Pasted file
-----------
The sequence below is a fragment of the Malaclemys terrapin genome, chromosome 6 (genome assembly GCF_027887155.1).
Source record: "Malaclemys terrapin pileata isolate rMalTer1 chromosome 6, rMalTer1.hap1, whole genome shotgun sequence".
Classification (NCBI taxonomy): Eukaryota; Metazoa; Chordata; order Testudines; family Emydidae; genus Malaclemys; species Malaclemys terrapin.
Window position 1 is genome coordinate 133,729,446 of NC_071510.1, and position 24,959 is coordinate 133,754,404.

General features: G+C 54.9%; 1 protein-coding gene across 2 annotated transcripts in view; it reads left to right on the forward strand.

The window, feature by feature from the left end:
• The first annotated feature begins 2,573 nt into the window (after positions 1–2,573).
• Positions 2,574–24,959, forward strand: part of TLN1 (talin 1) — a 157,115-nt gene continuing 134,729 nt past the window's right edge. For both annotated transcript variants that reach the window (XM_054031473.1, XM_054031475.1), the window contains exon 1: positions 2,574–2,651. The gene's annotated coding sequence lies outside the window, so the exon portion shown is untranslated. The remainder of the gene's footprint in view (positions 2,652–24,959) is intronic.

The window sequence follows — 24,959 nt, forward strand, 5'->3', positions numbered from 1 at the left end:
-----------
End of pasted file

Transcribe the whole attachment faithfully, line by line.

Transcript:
The sequence below is a fragment of the Malaclemys terrapin genome, chromosome 6 (genome assembly GCF_027887155.1).
Source record: "Malaclemys terrapin pileata isolate rMalTer1 chromosome 6, rMalTer1.hap1, whole genome shotgun sequence".
Classification (NCBI taxonomy): Eukaryota; Metazoa; Chordata; order Testudines; family Emydidae; genus Malaclemys; species Malaclemys terrapin.
Window position 1 is genome coordinate 133,729,446 of NC_071510.1, and position 24,959 is coordinate 133,754,404.

General features: G+C 54.9%; 1 protein-coding gene across 2 annotated transcripts in view; it reads left to right on the forward strand.

The window, feature by feature from the left end:
• The first annotated feature begins 2,573 nt into the window (after positions 1–2,573).
• Positions 2,574–24,959, forward strand: part of TLN1 (talin 1) — a 157,115-nt gene continuing 134,729 nt past the window's right edge. For both annotated transcript variants that reach the window (XM_054031473.1, XM_054031475.1), the window contains exon 1: positions 2,574–2,651. The gene's annotated coding sequence lies outside the window, so the exon portion shown is untranslated. The remainder of the gene's footprint in view (positions 2,652–24,959) is intronic.

The window sequence follows — 24,959 nt, forward strand, 5'->3', positions numbered from 1 at the left end: